“A number of courts have held that ‘other insurance’ provisions, whether in the form of a ‘pro-rata,’ ‘excess insurance,’ ‘excess-escape,’ or other similar clause, are invalid as a part of uninsured motorist protection, on the ground that the statute requiring every liability policy to provide this type of protection will not permit the insurer to provide in any way that the coverage will not apply where other insurance is also ‘available,’ despite the fact that the insured may thus be put in a better position than he would be in if the other motorist were properly insured. Other courts have stated, however, that the design and purpose of uninsured motorist statutes are to provide protection only up to the minimum statutory limits for bodily injuries, and not to provide the insured with greater insurance protection than would have been available had he been injured by an insured motorist, and have held that such ‘other insurance’ provisions are valid where they do not reduce coverage below the minimum statutory limits.”
An examination of the authorities convinces us that the better reasoned line of cases construe statutes such as ours to allow recovery on more than one policy, even though the statutory limit of one policy is exceeded as is the minimum coverage provided by the statutory scheme, if the injured party’s damages exceed the limits of one of the policies.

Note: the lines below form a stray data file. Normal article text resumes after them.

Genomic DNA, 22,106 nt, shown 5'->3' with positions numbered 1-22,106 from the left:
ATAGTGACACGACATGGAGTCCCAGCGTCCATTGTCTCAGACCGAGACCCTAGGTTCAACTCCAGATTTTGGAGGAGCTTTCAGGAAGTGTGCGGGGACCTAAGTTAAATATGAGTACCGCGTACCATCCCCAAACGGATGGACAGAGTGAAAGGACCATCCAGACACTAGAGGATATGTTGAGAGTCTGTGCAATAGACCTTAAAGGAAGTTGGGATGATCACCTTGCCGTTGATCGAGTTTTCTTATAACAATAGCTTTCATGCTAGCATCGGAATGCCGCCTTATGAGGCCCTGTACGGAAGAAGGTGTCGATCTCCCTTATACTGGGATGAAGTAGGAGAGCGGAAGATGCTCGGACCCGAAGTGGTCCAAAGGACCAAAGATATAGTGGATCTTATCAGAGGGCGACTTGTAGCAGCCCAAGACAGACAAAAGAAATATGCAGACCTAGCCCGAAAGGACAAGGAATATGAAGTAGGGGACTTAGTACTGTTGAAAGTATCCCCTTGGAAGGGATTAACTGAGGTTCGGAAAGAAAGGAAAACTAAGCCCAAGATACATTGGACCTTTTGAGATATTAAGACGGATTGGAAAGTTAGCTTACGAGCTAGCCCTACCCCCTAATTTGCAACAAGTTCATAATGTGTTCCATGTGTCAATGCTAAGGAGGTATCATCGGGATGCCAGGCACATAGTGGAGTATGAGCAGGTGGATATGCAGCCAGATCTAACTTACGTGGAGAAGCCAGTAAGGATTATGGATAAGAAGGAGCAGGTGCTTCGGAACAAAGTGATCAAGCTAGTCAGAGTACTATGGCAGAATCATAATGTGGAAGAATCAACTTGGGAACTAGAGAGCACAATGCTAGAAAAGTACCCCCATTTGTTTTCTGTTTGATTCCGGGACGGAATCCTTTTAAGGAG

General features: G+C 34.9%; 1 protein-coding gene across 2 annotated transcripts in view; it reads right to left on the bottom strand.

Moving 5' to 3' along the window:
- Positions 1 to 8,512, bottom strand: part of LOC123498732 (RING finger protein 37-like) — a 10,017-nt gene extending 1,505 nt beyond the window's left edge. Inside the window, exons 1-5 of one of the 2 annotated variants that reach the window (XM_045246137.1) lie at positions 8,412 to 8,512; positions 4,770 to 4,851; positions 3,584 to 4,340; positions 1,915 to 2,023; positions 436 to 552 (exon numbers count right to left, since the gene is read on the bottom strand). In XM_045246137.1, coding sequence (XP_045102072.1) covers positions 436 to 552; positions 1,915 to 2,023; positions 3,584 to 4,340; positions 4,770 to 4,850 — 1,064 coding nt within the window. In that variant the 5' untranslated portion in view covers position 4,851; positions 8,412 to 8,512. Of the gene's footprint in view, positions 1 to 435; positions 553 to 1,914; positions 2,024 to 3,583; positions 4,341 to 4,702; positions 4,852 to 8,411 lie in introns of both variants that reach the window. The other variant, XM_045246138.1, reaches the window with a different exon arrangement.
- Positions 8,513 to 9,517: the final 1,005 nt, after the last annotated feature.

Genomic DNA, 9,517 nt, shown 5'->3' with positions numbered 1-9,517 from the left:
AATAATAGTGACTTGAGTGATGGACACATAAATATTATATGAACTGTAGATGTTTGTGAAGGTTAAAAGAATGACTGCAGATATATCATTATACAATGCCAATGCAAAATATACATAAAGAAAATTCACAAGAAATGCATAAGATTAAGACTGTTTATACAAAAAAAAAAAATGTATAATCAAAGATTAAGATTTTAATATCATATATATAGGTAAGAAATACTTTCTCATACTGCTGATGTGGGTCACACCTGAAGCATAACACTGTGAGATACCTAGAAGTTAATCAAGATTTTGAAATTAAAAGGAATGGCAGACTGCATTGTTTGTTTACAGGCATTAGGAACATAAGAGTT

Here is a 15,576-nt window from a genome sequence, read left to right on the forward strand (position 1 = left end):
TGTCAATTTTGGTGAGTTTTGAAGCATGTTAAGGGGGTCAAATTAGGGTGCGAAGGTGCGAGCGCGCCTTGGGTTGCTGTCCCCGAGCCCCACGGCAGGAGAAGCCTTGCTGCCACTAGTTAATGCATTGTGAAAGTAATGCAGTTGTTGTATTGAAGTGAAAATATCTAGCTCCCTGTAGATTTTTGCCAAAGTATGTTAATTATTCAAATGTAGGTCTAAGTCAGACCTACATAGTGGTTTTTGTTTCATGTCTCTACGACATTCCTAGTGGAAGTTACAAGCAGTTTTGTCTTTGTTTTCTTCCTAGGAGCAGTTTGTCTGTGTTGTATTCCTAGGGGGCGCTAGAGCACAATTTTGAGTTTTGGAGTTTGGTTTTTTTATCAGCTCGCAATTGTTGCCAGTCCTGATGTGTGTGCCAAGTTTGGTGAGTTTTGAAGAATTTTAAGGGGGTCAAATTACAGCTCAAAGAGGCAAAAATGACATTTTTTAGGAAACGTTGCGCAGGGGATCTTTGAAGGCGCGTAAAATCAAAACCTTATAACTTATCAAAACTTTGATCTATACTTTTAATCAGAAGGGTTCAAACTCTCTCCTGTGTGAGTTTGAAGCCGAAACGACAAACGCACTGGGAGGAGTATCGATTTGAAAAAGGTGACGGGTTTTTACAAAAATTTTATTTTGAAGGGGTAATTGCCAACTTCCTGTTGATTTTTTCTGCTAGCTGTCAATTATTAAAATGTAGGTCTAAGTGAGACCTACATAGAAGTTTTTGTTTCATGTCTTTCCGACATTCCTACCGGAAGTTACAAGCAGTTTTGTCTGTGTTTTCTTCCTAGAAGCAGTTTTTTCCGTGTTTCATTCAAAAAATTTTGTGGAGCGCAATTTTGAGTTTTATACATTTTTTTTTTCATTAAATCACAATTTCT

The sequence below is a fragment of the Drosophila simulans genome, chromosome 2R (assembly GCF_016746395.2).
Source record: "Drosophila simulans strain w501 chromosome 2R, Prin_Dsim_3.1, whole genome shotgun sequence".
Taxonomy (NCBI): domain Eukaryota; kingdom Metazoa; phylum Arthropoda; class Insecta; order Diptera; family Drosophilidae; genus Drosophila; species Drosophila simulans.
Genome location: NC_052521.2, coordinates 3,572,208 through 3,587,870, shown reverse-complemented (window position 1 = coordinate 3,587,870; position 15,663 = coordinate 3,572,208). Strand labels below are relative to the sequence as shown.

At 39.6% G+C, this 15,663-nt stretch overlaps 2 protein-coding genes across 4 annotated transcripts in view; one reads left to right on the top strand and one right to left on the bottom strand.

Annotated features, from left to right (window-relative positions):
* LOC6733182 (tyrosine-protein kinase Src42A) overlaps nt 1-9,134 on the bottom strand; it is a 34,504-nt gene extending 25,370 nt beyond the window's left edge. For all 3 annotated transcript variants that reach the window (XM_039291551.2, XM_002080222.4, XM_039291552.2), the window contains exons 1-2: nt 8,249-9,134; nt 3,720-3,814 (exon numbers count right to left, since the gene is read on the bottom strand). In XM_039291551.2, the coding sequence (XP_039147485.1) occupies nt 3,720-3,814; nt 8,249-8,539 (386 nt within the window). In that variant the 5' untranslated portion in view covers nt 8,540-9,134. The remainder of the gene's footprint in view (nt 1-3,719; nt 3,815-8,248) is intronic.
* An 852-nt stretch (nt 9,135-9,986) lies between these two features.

An oft-cited case espousing this view is Sellers v. United States Fidelity & Guaranty Co., 185 So.2d 689 (Fla. 1966). In refusing to give effect to the “other insuranee” clause in Sellers, the Florida court stated:
“There appears no latitude in the statute for an insurer limiting its liability through ‘other insurance’; ‘excess escape’ or ‘pro rata’ clauses, as attempted in Condition 5. If the statute is to be meaningful and controlling in respect to the nature and extent of the coverage and to the sources of recovery and subrogation of the insurer, all inconsistent clauses in the policy to the controlling statutory language such as are contained in Condition 5 must be judicially rejected.”
Another persuasive authority is Safeco Insurance Co. of America v. Jones, 286 Ala. 606, 243 So.2d 736 (1970) which reviews the development of uninsured motorist statutes and precedents from a number of jurisdictions.
American Mutual Insurance Company v. Romero, 428 F.2d 870 (10th Cir. 1970) is a declaratory judgment case affirming Judge Bratton’s decision invalidating an “other insurance” clause in light of § 64-24-105, N.M.S.A. 1953. The facts in Romero are similar to those in this case. Mr. Romero was a passenger in a car driven by Sally Summers which collided with a car driven by an uninsured motorist. Romero recovered from Summers and also sought to recover under his own uninsured motorist coverage. American Mutual asserted the “other insurance” clause, arguing that they were not liable because Romero’s recovery from Summers exceeded his own policy limits.